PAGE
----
- Electric aviation
A large number of organizations, from Airbus to NASA, are working on electric propulsion for airplanes, which would reduce carbon emissions in this mode of transport to reduce carbon emissions, as well as cut fuel costs and reduce noise. While there would be some handicaps to resolve, such as long-haul electric flights, and regulatory and cost hurdles, there has been significant investment in this field. There are around 170 electric aircraft projects in development, primarily for private, corporate and commuter travel, but Airbus says it could have 100-passenger electric aircraft ready for take-off by 2030.
- Low-carbon content cement
Annual cement production of 4 billion tonnes represents about 8% of global CO2 emission, as the process requires the burning of fuel and this figure is expected to rise in the next 30 years, up to 5 billion tonnes. Researchers and startups are taking on low-carbon approaches to remove emissions and cement from concrete completely.
- Quantum sensors
Quantum sensors could make possible a self-driving car that can “see” around corners, or hand-held scanners that can monitor a person’s brain activity. The majority of quantum systems operate with extreme levels of precision, exploiting the quantum nature of matter, using the difference between electronics in different energy states. They are complex and expensive, but smaller, more affordable examples are being developed that could open up new uses.
- Green Hydrogen
The decarbonization of the planet is one of the goals set by countries around the world for 2050.
This technology is based on the generation of hydrogen, a universal, lightweight and highly reactive fuel, through a chemical process known as electrolysis. When hydrogen is burned, the only resulting by-product is water, and when produced by electrolysis with renewable energy, it turns “green.”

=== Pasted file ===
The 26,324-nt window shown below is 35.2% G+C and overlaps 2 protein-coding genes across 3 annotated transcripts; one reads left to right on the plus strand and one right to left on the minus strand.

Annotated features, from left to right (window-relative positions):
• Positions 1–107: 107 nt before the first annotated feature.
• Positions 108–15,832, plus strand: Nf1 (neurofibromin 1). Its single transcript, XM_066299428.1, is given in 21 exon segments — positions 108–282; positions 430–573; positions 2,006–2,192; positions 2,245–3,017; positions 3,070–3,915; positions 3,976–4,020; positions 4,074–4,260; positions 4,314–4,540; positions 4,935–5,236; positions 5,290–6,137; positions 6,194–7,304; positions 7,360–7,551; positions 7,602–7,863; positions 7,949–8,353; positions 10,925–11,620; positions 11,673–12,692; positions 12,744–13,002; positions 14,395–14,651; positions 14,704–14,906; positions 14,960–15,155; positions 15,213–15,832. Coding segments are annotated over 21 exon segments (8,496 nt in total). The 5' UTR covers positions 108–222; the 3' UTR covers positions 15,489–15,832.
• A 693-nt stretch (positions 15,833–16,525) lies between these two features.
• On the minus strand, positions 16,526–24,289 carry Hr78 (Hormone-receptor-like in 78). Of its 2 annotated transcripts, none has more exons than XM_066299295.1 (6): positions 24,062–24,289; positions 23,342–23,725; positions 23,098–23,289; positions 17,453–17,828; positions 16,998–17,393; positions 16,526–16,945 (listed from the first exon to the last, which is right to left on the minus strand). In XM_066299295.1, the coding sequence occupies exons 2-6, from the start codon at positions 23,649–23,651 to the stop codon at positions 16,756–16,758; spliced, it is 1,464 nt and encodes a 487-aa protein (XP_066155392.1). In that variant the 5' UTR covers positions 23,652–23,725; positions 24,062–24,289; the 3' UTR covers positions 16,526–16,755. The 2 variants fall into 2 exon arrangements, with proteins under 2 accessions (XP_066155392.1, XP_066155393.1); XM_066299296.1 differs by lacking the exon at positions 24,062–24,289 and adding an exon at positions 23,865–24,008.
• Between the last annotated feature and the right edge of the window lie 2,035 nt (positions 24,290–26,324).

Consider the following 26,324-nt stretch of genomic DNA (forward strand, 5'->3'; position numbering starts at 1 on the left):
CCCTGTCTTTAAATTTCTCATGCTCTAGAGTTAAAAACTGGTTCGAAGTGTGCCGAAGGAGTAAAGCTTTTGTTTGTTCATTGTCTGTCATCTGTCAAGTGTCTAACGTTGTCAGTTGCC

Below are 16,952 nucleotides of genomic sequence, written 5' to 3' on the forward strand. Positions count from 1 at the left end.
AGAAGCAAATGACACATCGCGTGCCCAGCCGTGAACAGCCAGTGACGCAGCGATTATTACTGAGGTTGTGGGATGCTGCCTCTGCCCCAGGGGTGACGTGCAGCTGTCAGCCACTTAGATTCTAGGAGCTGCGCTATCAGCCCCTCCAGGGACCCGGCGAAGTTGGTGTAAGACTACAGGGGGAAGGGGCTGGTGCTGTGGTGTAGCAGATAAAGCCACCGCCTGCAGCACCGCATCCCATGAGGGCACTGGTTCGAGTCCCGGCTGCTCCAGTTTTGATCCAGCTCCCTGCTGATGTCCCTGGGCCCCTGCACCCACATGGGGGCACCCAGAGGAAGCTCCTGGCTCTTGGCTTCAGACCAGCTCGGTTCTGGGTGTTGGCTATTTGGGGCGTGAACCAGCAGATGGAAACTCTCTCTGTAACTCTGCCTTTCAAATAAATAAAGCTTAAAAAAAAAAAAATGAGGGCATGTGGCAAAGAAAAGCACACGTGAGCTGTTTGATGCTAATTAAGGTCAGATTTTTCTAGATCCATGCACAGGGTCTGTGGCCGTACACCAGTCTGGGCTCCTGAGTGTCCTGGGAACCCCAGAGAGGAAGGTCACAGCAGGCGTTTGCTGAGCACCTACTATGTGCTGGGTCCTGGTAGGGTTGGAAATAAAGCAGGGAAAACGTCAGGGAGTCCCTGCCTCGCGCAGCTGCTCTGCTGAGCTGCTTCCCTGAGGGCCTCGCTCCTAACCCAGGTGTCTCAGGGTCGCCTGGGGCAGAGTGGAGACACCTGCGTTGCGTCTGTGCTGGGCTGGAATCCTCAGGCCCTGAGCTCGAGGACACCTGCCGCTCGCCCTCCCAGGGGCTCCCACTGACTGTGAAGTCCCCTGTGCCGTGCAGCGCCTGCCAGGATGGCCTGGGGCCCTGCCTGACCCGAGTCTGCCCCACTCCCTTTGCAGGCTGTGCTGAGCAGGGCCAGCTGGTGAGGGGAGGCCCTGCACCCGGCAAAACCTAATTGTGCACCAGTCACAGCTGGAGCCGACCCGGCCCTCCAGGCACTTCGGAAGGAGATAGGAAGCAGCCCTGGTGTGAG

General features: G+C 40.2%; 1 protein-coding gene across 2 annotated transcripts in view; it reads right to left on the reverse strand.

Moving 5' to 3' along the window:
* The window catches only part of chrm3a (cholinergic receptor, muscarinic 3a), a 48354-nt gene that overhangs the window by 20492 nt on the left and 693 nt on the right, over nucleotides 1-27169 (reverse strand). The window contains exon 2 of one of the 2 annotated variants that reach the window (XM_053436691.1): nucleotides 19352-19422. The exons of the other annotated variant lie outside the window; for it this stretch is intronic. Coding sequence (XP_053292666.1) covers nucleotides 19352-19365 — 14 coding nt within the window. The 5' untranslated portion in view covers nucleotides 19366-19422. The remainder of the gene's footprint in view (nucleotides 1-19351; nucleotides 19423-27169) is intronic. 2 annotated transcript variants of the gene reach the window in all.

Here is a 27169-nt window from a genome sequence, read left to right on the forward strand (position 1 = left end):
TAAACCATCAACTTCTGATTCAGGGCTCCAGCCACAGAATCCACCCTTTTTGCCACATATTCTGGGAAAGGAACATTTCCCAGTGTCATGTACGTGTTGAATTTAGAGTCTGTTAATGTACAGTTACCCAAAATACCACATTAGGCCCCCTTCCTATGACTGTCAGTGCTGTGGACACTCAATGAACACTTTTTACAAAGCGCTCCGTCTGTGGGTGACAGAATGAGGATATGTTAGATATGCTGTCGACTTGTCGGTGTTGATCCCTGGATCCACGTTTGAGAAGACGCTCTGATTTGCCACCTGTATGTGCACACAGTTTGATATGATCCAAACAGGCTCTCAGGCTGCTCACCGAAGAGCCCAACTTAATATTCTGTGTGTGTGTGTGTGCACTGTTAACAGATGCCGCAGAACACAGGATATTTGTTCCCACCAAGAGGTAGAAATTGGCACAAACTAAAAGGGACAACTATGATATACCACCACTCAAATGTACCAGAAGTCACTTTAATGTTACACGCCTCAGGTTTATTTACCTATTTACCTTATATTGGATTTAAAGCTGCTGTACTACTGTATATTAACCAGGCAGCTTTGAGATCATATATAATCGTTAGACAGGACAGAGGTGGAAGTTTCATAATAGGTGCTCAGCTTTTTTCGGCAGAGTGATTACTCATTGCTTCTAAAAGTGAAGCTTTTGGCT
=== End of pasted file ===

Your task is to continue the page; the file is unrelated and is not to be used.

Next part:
Green Hydrogen could play a key role in the energy transition of sectors such as shipping and manufacturing. These sectors are the most difficult to electrify because they require high-energy fuels. Starting this year, it is predicted that green hydrogen will become a 12 billion-dollar market by 2050.
When hydrogen is burned, the only resulting by-product is water, and when produced by electrolysis with renewable energy, it turns “green.”
- Complete genome synthesis
There has been a breakthrough in synthetic biology that promises to completely transform cell engineering. Whole genome synthesis is an extension of the booming field of synthetic biology, which uses software to design genetic sequences that are produced and fed into a microbe, reprogramming it to do the job it wants.
Improvements in technology are making it possible to print increasing amounts of genetic material and alter genomes more extensively.
This could provide information on how viruses are spread or help produce vaccines and other treatments. In the future, scientists could even design pathogen-resistant plants, or we could write our own genome, opening the door to potential misuse, of course, but also to cures for genetic diseases.
However, knowledge of the technology is as its possible applications. If you want to learn more about Innova Industrial Design, contact us at firstname.lastname@example.org.